Andrew Garner, a professor at the University of Wyoming, warned that polls in the state show an unpredictable race, in part because of that Wyoming law that allows voters to switch parties on primary election day.

Garner and others say the quirk of the state law hasn’t had a huge impact on Wyoming’s primary results in the past, but was still a law for Trump and other Wyoming Republicans. unsuccessfully pushed to change.

“Statewide contests are already difficult to poll accurately. Primary elections in small states are even more difficult,” Garner said. “A lot depends on how many Democrats vote for Cheney. If only a few show up, Hageman will likely win by a huge margin. If more Democrats than expected show up, the margins would be closer.

Cheney’s campaign and other organizations reported this opportunity for Democrats and other non-Republican registered voters to switch parties and vote for her.

And it seems to work. According to Wyoming voter registration figures in January and August, there was an increase in registered Republicans of 11,495 voters and a decrease in registered Democrats of about 6,000 voters. This is at a significantly higher level of changes compared to other midterm elections, according to the Casper-Star Grandstand.

The number of voters registered as “unaffiliated” decreased by around 1,575, while the total number of registered voters increased by around 4,000.

Cheney, who had to be safe with her after several death threats, held several small, intimate campaign events at house parties in the final weeks of the race.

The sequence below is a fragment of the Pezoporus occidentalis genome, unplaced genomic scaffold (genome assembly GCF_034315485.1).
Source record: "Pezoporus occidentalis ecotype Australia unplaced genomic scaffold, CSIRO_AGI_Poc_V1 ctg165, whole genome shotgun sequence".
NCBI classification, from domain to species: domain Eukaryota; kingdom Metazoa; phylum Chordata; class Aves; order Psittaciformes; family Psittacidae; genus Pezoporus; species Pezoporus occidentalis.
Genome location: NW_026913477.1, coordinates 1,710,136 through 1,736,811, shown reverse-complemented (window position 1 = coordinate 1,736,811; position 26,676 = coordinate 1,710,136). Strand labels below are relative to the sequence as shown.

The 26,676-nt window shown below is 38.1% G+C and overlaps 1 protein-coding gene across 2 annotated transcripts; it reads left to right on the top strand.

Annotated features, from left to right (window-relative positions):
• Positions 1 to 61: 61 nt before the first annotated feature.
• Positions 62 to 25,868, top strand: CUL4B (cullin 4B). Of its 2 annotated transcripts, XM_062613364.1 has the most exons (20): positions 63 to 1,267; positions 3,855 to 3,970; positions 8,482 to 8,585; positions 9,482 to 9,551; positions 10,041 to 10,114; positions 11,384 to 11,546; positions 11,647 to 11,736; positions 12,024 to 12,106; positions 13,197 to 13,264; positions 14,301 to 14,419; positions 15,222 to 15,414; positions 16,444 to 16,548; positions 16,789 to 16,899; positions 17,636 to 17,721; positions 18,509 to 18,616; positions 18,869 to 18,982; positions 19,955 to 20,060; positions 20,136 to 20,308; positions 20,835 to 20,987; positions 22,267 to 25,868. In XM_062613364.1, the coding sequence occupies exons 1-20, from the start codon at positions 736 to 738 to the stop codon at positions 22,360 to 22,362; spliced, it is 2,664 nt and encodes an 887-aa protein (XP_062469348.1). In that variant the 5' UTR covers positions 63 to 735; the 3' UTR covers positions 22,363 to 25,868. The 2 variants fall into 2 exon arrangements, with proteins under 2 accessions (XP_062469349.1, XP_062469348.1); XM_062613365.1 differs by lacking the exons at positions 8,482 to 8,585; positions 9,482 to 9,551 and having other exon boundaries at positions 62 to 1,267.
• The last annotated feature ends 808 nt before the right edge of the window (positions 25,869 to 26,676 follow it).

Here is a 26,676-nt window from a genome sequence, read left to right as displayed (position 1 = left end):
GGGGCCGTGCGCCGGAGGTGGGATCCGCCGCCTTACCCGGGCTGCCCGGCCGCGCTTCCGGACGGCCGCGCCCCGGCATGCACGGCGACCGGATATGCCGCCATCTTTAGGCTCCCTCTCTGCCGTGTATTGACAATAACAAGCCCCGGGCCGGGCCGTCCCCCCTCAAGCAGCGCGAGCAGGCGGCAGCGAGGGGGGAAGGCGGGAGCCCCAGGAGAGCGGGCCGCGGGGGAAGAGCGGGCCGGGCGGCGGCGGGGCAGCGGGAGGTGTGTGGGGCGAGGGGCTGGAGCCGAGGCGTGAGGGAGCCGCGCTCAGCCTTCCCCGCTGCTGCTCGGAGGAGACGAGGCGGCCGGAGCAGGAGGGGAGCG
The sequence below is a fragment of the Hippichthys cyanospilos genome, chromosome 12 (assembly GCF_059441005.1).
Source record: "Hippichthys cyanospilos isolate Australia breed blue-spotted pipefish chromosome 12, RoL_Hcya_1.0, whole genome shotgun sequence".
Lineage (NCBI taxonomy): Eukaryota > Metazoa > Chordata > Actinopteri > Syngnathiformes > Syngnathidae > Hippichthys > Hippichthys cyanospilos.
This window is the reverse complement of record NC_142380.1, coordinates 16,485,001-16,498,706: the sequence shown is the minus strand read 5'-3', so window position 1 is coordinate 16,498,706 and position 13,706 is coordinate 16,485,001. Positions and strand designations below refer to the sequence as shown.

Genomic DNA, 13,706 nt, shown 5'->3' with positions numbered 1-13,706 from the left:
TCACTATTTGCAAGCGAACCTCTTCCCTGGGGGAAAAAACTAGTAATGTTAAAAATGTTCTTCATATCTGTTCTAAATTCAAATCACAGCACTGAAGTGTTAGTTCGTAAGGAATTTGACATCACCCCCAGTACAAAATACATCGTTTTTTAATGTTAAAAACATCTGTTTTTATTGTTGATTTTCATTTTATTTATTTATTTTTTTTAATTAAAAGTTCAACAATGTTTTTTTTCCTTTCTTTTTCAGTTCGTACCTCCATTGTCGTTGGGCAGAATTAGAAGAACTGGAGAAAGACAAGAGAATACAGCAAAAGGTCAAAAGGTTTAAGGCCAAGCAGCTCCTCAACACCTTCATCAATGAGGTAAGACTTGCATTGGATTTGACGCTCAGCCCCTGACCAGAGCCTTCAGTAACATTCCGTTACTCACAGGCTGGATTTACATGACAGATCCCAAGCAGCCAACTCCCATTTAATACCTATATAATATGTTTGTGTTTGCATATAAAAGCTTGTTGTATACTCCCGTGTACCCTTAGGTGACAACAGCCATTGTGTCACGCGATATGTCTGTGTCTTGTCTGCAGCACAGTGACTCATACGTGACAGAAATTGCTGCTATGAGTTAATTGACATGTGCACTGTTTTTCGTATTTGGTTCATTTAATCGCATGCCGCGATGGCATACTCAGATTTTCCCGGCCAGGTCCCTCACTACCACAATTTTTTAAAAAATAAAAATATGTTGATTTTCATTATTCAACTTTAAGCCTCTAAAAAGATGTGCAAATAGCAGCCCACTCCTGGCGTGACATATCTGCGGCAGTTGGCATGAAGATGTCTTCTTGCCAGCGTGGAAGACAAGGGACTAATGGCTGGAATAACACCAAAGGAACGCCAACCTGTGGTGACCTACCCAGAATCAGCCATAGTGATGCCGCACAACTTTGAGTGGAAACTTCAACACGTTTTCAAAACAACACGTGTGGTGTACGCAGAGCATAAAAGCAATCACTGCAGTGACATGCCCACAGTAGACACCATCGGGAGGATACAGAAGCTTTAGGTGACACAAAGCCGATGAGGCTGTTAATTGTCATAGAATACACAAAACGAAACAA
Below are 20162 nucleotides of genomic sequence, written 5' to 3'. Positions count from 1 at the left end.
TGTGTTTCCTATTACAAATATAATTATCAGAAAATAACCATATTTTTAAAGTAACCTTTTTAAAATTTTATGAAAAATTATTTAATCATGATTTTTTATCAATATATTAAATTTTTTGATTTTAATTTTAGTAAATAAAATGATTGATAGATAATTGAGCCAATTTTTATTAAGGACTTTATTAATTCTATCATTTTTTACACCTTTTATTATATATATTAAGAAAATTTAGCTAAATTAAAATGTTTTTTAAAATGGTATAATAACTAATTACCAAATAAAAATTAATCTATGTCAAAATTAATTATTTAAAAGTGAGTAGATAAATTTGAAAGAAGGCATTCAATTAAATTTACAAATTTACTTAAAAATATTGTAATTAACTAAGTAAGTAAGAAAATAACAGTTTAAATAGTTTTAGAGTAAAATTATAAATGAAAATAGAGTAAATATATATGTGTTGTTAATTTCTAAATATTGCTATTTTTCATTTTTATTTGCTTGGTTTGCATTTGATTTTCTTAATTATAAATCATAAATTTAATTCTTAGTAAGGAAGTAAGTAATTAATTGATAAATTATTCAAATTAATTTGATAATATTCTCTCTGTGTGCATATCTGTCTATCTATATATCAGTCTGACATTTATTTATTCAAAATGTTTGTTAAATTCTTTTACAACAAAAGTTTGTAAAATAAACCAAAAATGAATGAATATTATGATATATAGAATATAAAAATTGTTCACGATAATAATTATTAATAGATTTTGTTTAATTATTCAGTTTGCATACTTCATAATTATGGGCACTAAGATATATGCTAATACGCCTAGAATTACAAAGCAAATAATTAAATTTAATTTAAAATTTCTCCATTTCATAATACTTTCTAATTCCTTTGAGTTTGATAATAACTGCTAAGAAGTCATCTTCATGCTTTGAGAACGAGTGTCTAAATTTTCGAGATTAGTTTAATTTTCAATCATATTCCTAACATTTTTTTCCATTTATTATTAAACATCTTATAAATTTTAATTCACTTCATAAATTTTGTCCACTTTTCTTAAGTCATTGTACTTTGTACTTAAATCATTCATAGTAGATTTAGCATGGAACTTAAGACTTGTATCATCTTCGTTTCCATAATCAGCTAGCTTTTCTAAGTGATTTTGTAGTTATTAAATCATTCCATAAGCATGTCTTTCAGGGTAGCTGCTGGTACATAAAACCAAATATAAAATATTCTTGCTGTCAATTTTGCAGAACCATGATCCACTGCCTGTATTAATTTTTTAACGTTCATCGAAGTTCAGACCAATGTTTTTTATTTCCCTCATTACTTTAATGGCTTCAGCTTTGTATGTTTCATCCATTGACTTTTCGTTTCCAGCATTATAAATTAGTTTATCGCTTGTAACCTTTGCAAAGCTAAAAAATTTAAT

Republican Natronal County Committee Member Joseph McGinley, a Cheney supporter, said the congresswoman didn’t really mention Trump or the Jan. 6 committee at an event she hosted in Casper in July.

“If people ask, she’ll talk about Trump. And she’ll talk about the committee, but she’s not burying that in her speech,” McGinley said.

McGinley said that while he didn’t believe the polls that showed Hageman in the big picture, and that he believed the more populous and moderate parts of the state would turn to Cheney, he acknowledged it was a race. difficult for the three-term MP.

“His challenger is approved by Trump, [she] receives a ton of support from extremists within our state. [Hageman] has a strong campaign here,” he said. “But again, looking at the number of cross-votes, it’s different from previous elections.

Cheney, whose national profile has risen throughout his crusade against the former president, has not close the door on a presidential race in 2024. While some anti-Trump Republicans have acknowledged there is an open path for a Republican like Cheney in 2024, she only polled 2% in a recent Morning Consult survey on the 2024 primary.

“I think it’s way too early to tell how the 2024 primary will go,” Garner said. “That may sound like a cop, but think how much the political environment has changed in the last two months alone. In two years? It could be completely different in ways no one can anticipate.”

Musadiq Bidar contributed to this report.